Actually, cancel any post-brunch plans- glasses of bubbles escalate things FAST. As a general rule of thumb, you can expect your day to be absolutely nothing like Samantha Jones’s and go somewhat like this: brunch with the girls turns into an unsavoury mix of sugary cocktails at 5pm, followed by a tequila bar and a night out dancing and usually ends in MacDonald’s at 3am where suddenly a cheeseburger looks like it would make an extremely comfy pillow where you could rest your face.

Also Read

The grown up guide to wearing glitter lips

If Tom Ford, Charlotte Tilbury, Chanel and Nars tell you...

By Holly O'Neill

Has society become more tolerant of the idea of dating interracially?
Interracial dating: “People kept asking ‘where is she from?'”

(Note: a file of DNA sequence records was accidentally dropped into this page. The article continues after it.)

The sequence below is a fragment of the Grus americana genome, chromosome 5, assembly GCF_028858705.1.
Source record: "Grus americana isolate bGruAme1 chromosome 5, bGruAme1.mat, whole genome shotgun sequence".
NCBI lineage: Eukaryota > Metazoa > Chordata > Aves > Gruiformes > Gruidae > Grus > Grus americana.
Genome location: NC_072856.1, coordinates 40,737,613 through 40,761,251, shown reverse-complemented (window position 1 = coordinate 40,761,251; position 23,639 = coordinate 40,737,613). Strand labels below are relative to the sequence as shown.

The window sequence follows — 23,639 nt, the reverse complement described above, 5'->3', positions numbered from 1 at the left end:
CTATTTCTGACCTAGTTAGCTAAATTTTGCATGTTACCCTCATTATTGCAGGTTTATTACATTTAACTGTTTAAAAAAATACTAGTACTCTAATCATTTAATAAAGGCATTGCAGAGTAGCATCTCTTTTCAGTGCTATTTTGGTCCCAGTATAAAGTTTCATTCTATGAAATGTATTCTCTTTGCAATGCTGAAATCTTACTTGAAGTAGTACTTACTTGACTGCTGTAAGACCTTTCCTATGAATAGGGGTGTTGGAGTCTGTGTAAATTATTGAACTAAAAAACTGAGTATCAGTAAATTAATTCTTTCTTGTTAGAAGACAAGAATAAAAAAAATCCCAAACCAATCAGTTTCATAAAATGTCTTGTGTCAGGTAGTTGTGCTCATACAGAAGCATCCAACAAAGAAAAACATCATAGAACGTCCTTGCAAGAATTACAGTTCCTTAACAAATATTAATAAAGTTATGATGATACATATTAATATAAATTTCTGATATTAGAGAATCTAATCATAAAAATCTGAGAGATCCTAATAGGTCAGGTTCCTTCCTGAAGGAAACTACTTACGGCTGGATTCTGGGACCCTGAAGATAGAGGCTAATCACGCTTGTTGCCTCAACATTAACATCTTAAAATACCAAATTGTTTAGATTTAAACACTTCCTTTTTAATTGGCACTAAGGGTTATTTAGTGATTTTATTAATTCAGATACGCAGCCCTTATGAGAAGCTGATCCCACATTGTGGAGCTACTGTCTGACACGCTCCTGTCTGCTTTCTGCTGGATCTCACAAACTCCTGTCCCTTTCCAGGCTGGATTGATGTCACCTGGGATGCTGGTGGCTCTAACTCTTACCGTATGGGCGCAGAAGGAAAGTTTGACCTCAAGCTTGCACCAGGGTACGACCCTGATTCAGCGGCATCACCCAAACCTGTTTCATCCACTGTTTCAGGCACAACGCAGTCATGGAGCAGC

With diversity on the rise, what struggles do interracial couples continue to face today? Filomena Kaguako speaks to three couples about their experiences.

By Filomena Kaguako

essay collections
6 brilliant essay collections for when you can’t commit to a whole book

Time these days is a contradiction.  Slow-moving, yet somehow passing...

By Jennifer McShane

Elizabeth Day
Elizabeth Day: ‘Life is full of failure. But it’s never too late to change your life’

Failure is a natural element of the cycle of life....

By Jennifer McShane

Covid crying
Tears, fears and tissues: The 5 types of Covid crying we’re all by now familiar with

It goes without saying that most of us have had...

By Edaein OConnell

Christmas cost
What I Spend at Christmas: The 37-year-old digital marketer earning €25k who isn’t buying presents for her siblings

Christmas cost the average Irish family €2,700 over the festive...


Is marketplace feminism stealing the limelight from real female-driven issues?

‘Femertising’ is big business. Brands are increasingly taking advantage of...

By Amanda Cassidy

Graham Norton
‘People were too busy ordering bottles of brandy or finding out who had the cocaine’: Graham Norton on the Christmases he’d much rather forget

Chatshow host Graham Norton worked as a waiter when he...

By Graham Norton